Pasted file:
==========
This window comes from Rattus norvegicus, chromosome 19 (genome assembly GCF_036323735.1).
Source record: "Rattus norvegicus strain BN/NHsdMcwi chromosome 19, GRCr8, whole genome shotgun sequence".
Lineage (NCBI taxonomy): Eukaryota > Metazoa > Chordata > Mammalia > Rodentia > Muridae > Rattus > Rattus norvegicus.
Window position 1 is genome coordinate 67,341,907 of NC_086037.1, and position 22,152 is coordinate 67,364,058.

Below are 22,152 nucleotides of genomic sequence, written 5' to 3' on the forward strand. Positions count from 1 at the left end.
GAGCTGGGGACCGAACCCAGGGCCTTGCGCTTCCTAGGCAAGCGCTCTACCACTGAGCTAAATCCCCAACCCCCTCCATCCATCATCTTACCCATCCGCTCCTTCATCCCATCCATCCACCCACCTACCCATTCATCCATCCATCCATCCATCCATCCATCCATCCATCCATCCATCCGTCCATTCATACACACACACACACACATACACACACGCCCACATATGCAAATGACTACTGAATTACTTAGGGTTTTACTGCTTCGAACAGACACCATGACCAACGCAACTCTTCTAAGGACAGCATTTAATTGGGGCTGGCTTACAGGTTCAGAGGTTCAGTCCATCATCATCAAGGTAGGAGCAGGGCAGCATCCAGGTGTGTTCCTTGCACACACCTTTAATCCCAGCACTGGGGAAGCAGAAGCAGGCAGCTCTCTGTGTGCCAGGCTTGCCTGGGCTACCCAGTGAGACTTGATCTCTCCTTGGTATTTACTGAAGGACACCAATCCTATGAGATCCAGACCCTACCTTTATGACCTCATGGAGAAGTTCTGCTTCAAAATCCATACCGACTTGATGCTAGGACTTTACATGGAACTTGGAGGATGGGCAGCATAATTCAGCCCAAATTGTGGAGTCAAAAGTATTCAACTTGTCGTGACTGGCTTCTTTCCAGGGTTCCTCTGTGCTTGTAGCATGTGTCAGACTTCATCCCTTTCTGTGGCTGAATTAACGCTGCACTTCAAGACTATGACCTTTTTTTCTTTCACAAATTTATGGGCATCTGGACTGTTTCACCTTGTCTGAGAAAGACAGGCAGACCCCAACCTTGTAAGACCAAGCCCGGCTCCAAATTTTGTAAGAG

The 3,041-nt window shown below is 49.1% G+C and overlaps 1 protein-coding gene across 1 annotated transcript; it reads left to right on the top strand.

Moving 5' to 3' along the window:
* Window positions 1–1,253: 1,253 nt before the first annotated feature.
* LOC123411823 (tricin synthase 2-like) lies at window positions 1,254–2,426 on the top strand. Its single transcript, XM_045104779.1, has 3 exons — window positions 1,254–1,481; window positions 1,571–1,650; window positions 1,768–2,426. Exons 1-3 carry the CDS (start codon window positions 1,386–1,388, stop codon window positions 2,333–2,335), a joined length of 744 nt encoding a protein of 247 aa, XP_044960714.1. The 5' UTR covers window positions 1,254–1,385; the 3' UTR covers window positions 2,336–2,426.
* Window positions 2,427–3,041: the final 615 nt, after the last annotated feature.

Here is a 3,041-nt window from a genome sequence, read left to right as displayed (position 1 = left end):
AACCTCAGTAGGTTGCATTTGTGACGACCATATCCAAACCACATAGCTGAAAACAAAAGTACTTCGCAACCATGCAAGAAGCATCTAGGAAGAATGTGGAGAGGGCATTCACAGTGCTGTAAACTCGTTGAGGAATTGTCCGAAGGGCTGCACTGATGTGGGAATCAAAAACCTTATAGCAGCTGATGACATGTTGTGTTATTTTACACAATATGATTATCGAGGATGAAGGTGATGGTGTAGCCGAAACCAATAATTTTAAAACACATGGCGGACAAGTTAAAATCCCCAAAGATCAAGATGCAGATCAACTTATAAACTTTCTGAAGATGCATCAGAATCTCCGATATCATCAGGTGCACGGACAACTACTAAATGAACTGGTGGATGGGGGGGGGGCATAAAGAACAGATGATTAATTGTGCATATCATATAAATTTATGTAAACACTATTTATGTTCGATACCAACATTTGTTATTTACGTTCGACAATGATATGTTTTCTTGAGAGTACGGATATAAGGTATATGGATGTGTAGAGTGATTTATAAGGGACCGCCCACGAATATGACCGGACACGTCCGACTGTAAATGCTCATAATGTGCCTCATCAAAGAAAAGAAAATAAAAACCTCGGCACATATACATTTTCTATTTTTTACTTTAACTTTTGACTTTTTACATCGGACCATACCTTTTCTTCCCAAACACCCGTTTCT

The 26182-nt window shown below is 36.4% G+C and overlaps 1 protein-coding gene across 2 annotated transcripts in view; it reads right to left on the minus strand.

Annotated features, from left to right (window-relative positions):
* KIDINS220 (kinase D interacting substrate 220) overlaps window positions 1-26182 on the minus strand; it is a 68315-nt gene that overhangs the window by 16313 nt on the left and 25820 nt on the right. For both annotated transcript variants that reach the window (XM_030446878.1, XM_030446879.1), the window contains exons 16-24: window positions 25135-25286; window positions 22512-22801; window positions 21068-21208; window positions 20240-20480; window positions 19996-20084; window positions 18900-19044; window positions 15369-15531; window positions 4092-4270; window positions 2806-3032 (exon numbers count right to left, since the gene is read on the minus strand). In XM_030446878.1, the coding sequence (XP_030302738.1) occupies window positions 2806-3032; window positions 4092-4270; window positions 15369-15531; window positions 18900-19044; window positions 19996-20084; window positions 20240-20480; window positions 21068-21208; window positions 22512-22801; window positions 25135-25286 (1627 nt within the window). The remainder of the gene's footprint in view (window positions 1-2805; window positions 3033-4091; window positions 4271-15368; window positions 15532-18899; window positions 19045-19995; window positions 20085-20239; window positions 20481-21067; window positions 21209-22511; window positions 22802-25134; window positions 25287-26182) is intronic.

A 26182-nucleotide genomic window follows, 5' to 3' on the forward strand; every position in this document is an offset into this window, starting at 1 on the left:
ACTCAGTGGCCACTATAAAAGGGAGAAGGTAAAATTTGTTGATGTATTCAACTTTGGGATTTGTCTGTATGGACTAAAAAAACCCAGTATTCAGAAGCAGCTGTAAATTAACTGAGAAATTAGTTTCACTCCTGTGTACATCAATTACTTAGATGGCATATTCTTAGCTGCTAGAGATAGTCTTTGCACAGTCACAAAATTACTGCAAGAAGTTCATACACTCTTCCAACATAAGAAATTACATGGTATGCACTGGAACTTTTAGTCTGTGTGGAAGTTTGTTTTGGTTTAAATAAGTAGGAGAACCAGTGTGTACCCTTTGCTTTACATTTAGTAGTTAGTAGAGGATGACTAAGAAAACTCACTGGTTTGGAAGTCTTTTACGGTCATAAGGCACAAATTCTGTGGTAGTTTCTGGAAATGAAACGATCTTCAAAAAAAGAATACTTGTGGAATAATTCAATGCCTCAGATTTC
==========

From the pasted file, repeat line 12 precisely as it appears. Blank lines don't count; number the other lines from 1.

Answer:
Here is a 3,041-nt window from a genome sequence, read left to right as displayed (position 1 = left end):